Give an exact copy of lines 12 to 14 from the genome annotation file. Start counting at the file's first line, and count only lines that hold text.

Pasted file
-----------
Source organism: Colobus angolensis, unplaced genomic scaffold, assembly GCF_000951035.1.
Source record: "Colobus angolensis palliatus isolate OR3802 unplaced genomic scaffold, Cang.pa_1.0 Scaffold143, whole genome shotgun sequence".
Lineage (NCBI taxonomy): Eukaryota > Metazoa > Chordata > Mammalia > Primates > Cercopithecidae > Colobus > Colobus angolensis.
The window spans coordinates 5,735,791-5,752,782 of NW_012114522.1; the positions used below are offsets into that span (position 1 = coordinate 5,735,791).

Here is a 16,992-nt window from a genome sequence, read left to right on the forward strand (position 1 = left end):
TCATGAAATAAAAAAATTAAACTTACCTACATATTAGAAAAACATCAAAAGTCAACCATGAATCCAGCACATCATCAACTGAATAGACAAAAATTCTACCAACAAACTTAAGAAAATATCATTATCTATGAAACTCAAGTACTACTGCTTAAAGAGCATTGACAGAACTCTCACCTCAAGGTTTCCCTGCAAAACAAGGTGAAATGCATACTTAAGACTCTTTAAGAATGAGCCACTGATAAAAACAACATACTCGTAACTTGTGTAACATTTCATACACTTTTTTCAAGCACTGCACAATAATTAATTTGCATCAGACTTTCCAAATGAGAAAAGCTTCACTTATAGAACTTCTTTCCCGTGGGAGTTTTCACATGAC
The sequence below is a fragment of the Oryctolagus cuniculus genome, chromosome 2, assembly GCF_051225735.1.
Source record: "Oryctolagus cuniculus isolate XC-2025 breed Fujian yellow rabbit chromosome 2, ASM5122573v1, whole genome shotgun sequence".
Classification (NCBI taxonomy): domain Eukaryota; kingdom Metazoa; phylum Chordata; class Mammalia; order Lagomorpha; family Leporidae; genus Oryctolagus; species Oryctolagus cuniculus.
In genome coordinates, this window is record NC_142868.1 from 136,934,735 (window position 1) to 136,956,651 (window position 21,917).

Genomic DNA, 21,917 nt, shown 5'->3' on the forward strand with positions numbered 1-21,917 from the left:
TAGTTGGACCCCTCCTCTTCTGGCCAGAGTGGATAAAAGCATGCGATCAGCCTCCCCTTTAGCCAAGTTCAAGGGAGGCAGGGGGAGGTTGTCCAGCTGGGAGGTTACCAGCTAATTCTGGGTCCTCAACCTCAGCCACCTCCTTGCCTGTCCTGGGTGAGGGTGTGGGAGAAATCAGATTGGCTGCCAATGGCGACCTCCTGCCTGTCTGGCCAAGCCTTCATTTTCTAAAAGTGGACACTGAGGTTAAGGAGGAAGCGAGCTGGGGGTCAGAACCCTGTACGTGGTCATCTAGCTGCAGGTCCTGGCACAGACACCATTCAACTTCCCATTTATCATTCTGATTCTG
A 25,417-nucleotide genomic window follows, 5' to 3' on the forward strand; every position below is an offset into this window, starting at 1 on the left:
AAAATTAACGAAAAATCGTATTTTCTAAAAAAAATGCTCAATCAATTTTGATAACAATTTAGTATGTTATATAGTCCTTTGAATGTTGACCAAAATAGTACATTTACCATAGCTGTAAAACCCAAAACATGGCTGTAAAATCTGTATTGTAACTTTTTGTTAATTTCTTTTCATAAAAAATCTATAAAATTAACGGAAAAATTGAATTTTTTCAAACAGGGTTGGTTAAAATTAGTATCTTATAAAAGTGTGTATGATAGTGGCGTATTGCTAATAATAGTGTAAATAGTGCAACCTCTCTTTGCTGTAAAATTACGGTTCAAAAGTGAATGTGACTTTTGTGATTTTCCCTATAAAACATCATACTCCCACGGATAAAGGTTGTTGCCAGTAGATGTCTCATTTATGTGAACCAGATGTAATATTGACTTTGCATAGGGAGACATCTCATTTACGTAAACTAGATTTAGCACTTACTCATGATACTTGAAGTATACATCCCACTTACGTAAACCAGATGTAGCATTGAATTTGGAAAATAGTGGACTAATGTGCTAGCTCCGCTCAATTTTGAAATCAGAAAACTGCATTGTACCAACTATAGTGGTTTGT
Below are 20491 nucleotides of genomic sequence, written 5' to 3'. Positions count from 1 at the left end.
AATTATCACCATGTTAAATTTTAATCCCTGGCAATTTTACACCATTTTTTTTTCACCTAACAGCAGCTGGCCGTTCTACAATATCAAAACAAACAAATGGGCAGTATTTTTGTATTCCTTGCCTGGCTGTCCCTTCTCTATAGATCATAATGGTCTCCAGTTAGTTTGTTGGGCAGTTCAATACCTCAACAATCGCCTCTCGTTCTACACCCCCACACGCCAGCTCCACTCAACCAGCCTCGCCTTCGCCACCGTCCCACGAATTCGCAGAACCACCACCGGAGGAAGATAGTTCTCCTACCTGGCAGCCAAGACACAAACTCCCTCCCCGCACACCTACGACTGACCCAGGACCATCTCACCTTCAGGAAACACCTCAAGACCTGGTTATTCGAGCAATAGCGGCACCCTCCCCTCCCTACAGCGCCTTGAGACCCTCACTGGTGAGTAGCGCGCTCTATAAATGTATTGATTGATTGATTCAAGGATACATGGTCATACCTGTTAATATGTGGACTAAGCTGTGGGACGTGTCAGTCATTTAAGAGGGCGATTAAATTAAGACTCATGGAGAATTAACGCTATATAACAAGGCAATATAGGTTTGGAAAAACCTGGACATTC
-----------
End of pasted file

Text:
TAGTTGGACCCCTCCTCTTCTGGCCAGAGTGGATAAAAGCATGCGATCAGCCTCCCCTTTAGCCAAGTTCAAGGGAGGCAGGGGGAGGTTGTCCAGCTGGGAGGTTACCAGCTAATTCTGGGTCCTCAACCTCAGCCACCTCCTTGCCTGTCCTGGGTGAGGGTGTGGGAGAAATCAGATTGGCTGCCAATGGCGACCTCCTGCCTGTCTGGCCAAGCCTTCATTTTCTAAAAGTGGACACTGAGGTTAAGGAGGAAGCGAGCTGGGGGTCAGAACCCTGTACGTGGTCATCTAGCTGCAGGTCCTGGCACAGACACCATTCAACTTCCCATTTATCATTCTGATTCTG
A 25,417-nucleotide genomic window follows, 5' to 3' on the forward strand; every position below is an offset into this window, starting at 1 on the left:
AAAATTAACGAAAAATCGTATTTTCTAAAAAAAATGCTCAATCAATTTTGATAACAATTTAGTATGTTATATAGTCCTTTGAATGTTGACCAAAATAGTACATTTACCATAGCTGTAAAACCCAAAACATGGCTGTAAAATCTGTATTGTAACTTTTTGTTAATTTCTTTTCATAAAAAATCTATAAAATTAACGGAAAAATTGAATTTTTTCAAACAGGGTTGGTTAAAATTAGTATCTTATAAAAGTGTGTATGATAGTGGCGTATTGCTAATAATAGTGTAAATAGTGCAACCTCTCTTTGCTGTAAAATTACGGTTCAAAAGTGAATGTGACTTTTGTGATTTTCCCTATAAAACATCATACTCCCACGGATAAAGGTTGTTGCCAGTAGATGTCTCATTTATGTGAACCAGATGTAATATTGACTTTGCATAGGGAGACATCTCATTTACGTAAACTAGATTTAGCACTTACTCATGATACTTGAAGTATACATCCCACTTACGTAAACCAGATGTAGCATTGAATTTGGAAAATAGTGGACTAATGTGCTAGCTCCGCTCAATTTTGAAATCAGAAAACTGCATTGTACCAACTATAGTGGTTTGT